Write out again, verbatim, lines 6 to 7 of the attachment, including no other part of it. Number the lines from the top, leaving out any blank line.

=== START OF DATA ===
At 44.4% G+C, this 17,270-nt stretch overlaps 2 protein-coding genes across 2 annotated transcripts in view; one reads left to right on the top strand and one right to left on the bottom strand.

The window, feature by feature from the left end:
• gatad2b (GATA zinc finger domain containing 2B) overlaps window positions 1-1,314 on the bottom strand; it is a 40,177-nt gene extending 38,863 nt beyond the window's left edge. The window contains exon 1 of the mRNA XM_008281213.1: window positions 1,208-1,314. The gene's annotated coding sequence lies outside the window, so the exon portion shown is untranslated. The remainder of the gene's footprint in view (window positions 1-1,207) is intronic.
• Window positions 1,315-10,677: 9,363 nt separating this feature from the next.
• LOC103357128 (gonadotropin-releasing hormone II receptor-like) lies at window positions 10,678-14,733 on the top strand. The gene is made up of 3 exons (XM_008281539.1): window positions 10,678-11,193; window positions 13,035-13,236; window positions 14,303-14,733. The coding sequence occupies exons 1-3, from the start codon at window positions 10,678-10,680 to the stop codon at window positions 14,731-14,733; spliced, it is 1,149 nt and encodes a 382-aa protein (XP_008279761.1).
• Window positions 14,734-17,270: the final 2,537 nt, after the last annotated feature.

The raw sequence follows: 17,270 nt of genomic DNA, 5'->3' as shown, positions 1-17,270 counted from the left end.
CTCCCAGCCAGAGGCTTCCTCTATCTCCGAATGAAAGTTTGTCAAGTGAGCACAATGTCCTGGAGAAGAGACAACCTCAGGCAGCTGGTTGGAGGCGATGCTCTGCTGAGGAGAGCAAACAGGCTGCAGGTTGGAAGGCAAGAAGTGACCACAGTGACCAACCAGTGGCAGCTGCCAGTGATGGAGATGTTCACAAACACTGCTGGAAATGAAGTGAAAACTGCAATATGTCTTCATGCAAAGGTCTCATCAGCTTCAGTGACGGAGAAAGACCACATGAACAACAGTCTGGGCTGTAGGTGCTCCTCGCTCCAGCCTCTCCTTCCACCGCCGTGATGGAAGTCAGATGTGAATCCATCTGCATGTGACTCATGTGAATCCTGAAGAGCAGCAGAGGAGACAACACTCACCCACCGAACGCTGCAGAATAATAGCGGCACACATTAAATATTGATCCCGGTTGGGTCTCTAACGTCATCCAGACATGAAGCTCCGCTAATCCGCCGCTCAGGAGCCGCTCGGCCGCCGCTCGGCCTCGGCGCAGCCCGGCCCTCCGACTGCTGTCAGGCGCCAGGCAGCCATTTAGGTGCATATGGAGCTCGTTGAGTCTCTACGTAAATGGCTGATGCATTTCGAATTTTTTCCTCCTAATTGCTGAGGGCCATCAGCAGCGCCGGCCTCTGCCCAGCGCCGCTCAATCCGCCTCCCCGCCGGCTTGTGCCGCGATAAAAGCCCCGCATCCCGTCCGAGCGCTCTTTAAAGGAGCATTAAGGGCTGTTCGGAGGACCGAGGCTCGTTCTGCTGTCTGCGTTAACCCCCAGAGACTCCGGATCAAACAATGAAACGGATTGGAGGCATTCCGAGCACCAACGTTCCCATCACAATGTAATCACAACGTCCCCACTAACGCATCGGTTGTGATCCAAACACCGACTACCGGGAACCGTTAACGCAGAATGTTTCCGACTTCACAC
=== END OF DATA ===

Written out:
• Window positions 14,734-17,270: the final 2,537 nt, after the last annotated feature.

The raw sequence follows: 17,270 nt of genomic DNA, 5'->3' as shown, positions 1-17,270 counted from the left end.